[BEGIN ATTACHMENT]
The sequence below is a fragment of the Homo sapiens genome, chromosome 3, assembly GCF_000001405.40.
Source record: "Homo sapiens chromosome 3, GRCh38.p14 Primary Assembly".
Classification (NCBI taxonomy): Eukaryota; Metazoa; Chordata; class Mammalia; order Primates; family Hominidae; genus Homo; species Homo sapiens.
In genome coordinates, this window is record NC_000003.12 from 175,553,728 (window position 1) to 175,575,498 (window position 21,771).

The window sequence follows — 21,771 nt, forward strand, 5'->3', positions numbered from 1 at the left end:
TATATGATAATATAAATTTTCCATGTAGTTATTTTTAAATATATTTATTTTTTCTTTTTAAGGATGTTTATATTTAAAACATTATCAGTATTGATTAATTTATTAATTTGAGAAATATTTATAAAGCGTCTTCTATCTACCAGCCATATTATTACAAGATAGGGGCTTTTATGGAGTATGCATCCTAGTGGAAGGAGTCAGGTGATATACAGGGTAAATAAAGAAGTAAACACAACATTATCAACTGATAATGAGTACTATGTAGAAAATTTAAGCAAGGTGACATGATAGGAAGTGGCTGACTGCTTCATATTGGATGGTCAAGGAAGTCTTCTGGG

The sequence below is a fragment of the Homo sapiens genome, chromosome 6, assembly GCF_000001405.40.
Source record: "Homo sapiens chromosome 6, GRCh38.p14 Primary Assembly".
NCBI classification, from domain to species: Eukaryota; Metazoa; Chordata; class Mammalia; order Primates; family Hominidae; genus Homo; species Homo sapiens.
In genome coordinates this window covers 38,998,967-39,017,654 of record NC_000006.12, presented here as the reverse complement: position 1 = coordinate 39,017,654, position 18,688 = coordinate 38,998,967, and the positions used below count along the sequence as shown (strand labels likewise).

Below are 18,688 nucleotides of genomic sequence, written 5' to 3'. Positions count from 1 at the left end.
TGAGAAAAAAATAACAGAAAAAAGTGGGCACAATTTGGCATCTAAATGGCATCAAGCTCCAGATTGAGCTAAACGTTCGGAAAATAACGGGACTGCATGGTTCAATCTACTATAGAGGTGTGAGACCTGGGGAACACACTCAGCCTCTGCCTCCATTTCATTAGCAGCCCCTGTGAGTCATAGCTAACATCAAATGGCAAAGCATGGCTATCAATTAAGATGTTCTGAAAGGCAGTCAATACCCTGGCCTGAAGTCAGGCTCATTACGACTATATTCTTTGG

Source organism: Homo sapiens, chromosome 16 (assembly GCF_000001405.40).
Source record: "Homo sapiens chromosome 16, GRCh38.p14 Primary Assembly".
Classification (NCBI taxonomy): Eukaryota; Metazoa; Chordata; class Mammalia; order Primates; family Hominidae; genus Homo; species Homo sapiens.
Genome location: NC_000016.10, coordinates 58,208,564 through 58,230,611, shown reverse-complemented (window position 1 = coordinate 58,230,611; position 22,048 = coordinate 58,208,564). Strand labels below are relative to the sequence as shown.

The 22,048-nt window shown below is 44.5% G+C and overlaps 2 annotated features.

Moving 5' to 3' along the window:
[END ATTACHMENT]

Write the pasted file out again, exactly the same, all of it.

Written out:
The sequence below is a fragment of the Homo sapiens genome, chromosome 3, assembly GCF_000001405.40.
Source record: "Homo sapiens chromosome 3, GRCh38.p14 Primary Assembly".
Classification (NCBI taxonomy): Eukaryota; Metazoa; Chordata; class Mammalia; order Primates; family Hominidae; genus Homo; species Homo sapiens.
In genome coordinates, this window is record NC_000003.12 from 175,553,728 (window position 1) to 175,575,498 (window position 21,771).

The window sequence follows — 21,771 nt, forward strand, 5'->3', positions numbered from 1 at the left end:
TATATGATAATATAAATTTTCCATGTAGTTATTTTTAAATATATTTATTTTTTCTTTTTAAGGATGTTTATATTTAAAACATTATCAGTATTGATTAATTTATTAATTTGAGAAATATTTATAAAGCGTCTTCTATCTACCAGCCATATTATTACAAGATAGGGGCTTTTATGGAGTATGCATCCTAGTGGAAGGAGTCAGGTGATATACAGGGTAAATAAAGAAGTAAACACAACATTATCAACTGATAATGAGTACTATGTAGAAAATTTAAGCAAGGTGACATGATAGGAAGTGGCTGACTGCTTCATATTGGATGGTCAAGGAAGTCTTCTGGG

The sequence below is a fragment of the Homo sapiens genome, chromosome 6, assembly GCF_000001405.40.
Source record: "Homo sapiens chromosome 6, GRCh38.p14 Primary Assembly".
NCBI classification, from domain to species: Eukaryota; Metazoa; Chordata; class Mammalia; order Primates; family Hominidae; genus Homo; species Homo sapiens.
In genome coordinates this window covers 38,998,967-39,017,654 of record NC_000006.12, presented here as the reverse complement: position 1 = coordinate 39,017,654, position 18,688 = coordinate 38,998,967, and the positions used below count along the sequence as shown (strand labels likewise).

Below are 18,688 nucleotides of genomic sequence, written 5' to 3'. Positions count from 1 at the left end.
TGAGAAAAAAATAACAGAAAAAAGTGGGCACAATTTGGCATCTAAATGGCATCAAGCTCCAGATTGAGCTAAACGTTCGGAAAATAACGGGACTGCATGGTTCAATCTACTATAGAGGTGTGAGACCTGGGGAACACACTCAGCCTCTGCCTCCATTTCATTAGCAGCCCCTGTGAGTCATAGCTAACATCAAATGGCAAAGCATGGCTATCAATTAAGATGTTCTGAAAGGCAGTCAATACCCTGGCCTGAAGTCAGGCTCATTACGACTATATTCTTTGG

Source organism: Homo sapiens, chromosome 16 (assembly GCF_000001405.40).
Source record: "Homo sapiens chromosome 16, GRCh38.p14 Primary Assembly".
Classification (NCBI taxonomy): Eukaryota; Metazoa; Chordata; class Mammalia; order Primates; family Hominidae; genus Homo; species Homo sapiens.
Genome location: NC_000016.10, coordinates 58,208,564 through 58,230,611, shown reverse-complemented (window position 1 = coordinate 58,230,611; position 22,048 = coordinate 58,208,564). Strand labels below are relative to the sequence as shown.

The 22,048-nt window shown below is 44.5% G+C and overlaps 2 annotated features.

Moving 5' to 3' along the window: